Sensor-Enabled Accelerated Engineering of Soft Materials

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Virginia Tech


Many grand societal challenges are rooted in the need for new materials, such as those related to energy, health, and the environment. However, the traditional way of discovering new materials is basically trial and error. This time-consuming and expensive method can't meet the quickly growing requirements for material discovery. To meet this challenge, the government of the United States started the Materials Genome Initiative (MGI) in 2011. MGI aims at accelerating the pace and reducing the cost of discovering new materials. The success of MGI needs materials innovation infrastructure including data tools, computation tools, and experiment tools. The last decade has witnessed significant progress for MGI, especially with respect to hard materials. However, relatively less attention has been paid to soft materials. One important reason is the lack of experimental tools, especially characterization tools for high-throughput experimentation. This dissertation aims to enrich the toolbox by trying new sensor tools for high-throughput characterization of hydrogels. Piezoelectric-excited millimeter-sized cantilever (PEMC) sensors were used in this dissertation to characterize hydrogels. Their capability to investigate hydrogels was first demonstrated by monitoring the synthesis and stimuli-response of composite hydrogels. The PEMC sensors enabled in-situ study of how the manufacturing process, i.e. bulk vs. layer-by-layer, affects the structure and properties of hydrogels. Afterwards, the PEMC sensors were integrated with robots to develop a method of high-throughput experimentation. Various hydrogels were formulated in a well-plate format and characterized by the sensor tools in an automated manner. High-throughput characterization, especially multi-property characterization enabled optimizing the formulation to achieve tradeoff between different properties. Finally, the sensor-based high-throughput experimentation was combined with active learning for accelerated material discovery. A collaborative learning was used to guide the high-throughput formulation and characterization of hydrogels, which demonstrated rapid discovery of mechanically optimized composite glycogels. Through this dissertation, we hope to provide a new tool for high-throughput characterization of soft materials to accelerate the discovery and optimization of materials.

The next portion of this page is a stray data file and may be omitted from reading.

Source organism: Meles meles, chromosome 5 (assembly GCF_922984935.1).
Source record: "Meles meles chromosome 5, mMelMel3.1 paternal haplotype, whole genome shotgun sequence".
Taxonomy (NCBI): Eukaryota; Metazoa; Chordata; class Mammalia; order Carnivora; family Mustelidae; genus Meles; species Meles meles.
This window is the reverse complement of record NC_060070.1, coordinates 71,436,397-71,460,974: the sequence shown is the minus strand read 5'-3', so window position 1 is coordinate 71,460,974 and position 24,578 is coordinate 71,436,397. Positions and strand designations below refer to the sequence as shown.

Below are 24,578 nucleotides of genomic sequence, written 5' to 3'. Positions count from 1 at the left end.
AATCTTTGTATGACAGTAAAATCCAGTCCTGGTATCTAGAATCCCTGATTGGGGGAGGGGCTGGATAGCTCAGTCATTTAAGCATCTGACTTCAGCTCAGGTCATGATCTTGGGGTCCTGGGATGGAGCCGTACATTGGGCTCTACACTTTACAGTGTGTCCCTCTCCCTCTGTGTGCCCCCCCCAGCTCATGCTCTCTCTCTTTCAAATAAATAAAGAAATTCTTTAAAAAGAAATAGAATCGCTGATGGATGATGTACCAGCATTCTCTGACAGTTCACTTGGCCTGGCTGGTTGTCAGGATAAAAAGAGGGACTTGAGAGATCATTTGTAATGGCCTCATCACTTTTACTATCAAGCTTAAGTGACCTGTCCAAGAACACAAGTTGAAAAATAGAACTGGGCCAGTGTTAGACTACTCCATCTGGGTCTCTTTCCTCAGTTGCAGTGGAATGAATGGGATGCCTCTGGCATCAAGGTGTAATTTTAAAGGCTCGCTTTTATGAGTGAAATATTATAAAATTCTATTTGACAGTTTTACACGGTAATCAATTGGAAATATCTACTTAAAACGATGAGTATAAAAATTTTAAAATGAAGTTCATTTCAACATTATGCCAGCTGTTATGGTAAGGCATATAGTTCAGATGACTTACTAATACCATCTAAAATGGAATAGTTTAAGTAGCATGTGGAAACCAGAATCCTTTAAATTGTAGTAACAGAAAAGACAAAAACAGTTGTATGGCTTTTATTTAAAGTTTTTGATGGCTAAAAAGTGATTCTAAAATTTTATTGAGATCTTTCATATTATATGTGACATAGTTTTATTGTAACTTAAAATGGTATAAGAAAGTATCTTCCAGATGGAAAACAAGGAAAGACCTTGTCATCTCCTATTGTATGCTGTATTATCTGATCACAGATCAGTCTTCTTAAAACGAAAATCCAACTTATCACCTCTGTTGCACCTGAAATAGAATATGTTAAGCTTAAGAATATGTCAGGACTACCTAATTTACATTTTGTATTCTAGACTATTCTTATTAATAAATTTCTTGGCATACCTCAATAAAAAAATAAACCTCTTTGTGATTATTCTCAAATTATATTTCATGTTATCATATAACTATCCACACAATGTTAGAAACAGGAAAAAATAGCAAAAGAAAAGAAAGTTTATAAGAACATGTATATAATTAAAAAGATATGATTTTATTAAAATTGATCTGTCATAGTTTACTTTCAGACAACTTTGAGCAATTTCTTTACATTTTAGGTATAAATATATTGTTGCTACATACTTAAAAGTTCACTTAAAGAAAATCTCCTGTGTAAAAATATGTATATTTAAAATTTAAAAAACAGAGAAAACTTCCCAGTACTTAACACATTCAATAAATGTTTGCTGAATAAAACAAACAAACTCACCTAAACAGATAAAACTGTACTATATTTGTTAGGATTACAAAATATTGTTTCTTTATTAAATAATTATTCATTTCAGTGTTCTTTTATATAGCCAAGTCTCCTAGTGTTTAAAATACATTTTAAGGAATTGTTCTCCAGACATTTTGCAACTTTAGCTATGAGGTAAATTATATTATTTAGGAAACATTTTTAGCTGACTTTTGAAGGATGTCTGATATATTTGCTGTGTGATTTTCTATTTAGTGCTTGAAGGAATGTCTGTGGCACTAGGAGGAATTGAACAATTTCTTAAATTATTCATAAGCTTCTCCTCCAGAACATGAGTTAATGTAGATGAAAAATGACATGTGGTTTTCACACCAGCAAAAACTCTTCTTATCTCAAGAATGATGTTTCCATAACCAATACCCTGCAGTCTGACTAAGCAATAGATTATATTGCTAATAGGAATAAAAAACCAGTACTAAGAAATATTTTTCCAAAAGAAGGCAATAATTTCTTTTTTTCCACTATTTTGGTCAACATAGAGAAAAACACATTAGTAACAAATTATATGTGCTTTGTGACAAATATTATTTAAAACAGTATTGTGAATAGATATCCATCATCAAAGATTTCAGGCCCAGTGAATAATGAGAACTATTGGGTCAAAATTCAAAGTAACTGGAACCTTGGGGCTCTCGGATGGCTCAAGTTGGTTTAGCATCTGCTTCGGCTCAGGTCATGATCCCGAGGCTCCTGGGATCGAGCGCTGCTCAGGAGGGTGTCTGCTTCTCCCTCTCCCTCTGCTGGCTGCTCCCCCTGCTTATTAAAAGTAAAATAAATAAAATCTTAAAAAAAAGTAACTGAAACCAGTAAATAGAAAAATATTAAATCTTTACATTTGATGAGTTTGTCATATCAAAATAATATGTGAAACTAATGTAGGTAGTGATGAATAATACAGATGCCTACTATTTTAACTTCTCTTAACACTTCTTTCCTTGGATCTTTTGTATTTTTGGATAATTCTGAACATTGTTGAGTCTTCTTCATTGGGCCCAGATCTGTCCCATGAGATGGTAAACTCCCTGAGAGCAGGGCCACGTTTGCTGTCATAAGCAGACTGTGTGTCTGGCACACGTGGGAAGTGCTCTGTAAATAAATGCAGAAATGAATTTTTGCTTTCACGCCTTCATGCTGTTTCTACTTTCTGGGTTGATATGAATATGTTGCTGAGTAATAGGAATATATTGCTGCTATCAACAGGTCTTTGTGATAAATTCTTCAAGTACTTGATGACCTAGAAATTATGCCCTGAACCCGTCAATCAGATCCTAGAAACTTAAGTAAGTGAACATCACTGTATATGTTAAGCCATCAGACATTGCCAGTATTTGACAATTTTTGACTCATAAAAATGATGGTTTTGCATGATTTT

Materials Genome Initiative, High-throughput experimentation, Sensing, Hydrogels, Active learning, Bayesian optimization